Flying with your baby doesn't need to be the nightmare that many parents envision. Infants are very adaptable and can be great travelers. With these 5 tips and a little confidence, your child can quickly become a frequent flyer...
1. When can babies fly - When they grow wings of course!...Sorry, just joking, couldn't help myself. It's always best to check with your pediatrician for this answer. Generally the rule is at 2 weeks of age, but again, your doctor knows best. Healthy babies are usually protected my mom's antibodies when it comes to germy airports and recycled airplane breathing. This is particularly true with breast fed babes. Parents do need to take travel destinations into consideration. Very young infants have not yet had their immunizations and may be at risk for some serious illnesses. Again this is where you need to follow your Doc's advice.
2. Be Seated - Children UNDER the age of 2 are allowed to fly seated in the laps of their parents. They are not charged for airfare but they are charged taxes and fees so they are not entirely free. The airlines call them lap children. There are many debates about cost verses safety when it comes to lap children. For the comfort and safety of all passengers, we recommend parents purchase a seat for their infants and have them properly secured in an FAA approved car seat. I am not speaking here as a travel agent. Travel agencies no longer make commissions off the sale of airline tickets. I say this as a traveler who has been involved in very rough turbulence as well as an experienced mom. The price of an airline seat is certainly worth the cost of your sanity.
3. Schedule Savvy - You are the expert when it comes to your baby's schedule. If possible, try to arrange flight times around your baby's sleep times. When available, opt for a non stop flight. This convenience is worth the extra cost. DO schedule yourself PLENTY of airport time prior to departure. Two hours for domestic flights and three hours for international flights. You and your baby will need extra time passing through airport check in and security. Infants will need to be taken out of carriers or strollers and carried through the xray machines. This is safe as it is a very low dose of xray but it will take parents additional time. Remember, your babies can sense when their parents are stressed so give yourself plenty of breathing room.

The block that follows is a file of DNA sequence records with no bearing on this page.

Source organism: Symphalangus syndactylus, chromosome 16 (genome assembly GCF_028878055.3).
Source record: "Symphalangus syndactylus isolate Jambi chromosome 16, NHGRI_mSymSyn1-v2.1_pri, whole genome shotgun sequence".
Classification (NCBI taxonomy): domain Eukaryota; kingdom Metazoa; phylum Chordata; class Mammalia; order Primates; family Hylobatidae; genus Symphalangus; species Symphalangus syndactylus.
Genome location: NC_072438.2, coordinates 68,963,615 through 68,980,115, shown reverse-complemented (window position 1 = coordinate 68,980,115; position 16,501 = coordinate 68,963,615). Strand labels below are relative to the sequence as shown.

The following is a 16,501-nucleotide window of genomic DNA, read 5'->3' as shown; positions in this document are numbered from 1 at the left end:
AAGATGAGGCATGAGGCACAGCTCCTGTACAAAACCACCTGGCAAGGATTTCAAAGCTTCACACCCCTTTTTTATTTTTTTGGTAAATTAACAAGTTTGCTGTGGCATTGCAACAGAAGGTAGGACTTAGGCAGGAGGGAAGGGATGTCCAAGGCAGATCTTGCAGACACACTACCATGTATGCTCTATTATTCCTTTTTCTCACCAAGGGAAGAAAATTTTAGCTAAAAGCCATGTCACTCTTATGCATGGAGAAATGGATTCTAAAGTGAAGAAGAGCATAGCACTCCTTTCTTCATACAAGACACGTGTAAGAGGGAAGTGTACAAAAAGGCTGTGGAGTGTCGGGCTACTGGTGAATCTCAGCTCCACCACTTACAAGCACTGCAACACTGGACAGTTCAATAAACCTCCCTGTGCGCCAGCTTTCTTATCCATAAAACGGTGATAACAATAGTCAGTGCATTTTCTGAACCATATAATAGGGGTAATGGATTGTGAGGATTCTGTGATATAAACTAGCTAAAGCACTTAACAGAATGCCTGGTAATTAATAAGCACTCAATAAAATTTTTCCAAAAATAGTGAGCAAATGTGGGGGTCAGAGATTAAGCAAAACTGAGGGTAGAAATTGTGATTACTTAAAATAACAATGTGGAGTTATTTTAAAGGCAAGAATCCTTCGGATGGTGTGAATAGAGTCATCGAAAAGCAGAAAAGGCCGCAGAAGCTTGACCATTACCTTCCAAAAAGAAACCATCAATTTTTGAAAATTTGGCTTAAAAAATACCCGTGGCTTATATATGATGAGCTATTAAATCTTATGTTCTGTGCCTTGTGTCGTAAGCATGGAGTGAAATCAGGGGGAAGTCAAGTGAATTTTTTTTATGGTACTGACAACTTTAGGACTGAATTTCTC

Be smart about scheduling your entire itinerary. Whenever possible pay a bit more and book nonstop flights. Not only will this cut down on your overall travel time but it will also prevent such drama as missed connections and delays that could possibly leave you stranded.
4. Smart Packing - Do you remember the boy scout motto of being prepared...well, when it comes to packing, think like a boy scout. First, know the rules. CHECK WITH YOUR AIRLINE prior to departure. I say this because luggage rules are different with every airline and they change frequently. What you don't know may cost you in hefty fees for overweight and excess baggage. Check specifically about rules on baby gear like car seats, strollers etc.
lap children get no luggage allowance so parents are not allowed a separate diaper bag carry on.
Bring enough of everything you'll both need in your carry on bag. The rule is 1 diaper per hour you'll be in transit - that includes airport waiting time, air time and travel to final destination time. Baby food, formula and breast milk are not part of the 3-1-1 rules for carry on liquids. Pack a change of clothes for both baby AND you because accidents happen. Ziploc bags are your friends so pack plenty. Garbage bags can be spread out and used as waterproof and disposable changing mats.
5. Little Ears - The eustachian tubes are tubes that link the pharynx to our middle ears. Their job is to equalize air pressure for us. As babies, these tubes are curly like a pig's tail; they elongate and straighten as we grow. When our ears pop, this is our eustachian tubes at work. Due to simple anatomy, the younger we are and the more curly our eustachian tubes, the more difficult it is for our eustachian tubes to equalize air pressure for us. This is why young children often experience ear pain and discomfort with airplane take offs and landings. Swallowing helps to clear the eustachian tubes. This is why grown up chew gum on planes. With babies, it's important for parents to encourage them to swallow by nursing or offering them something to drink. If your child suffers from allergies, chronic ear infections or congestion, double check with your pediatrician about specific recommendations that might help.
These are just a few important points to remember when flying with a baby. Most important is to use a travel agent when making your vacation plans.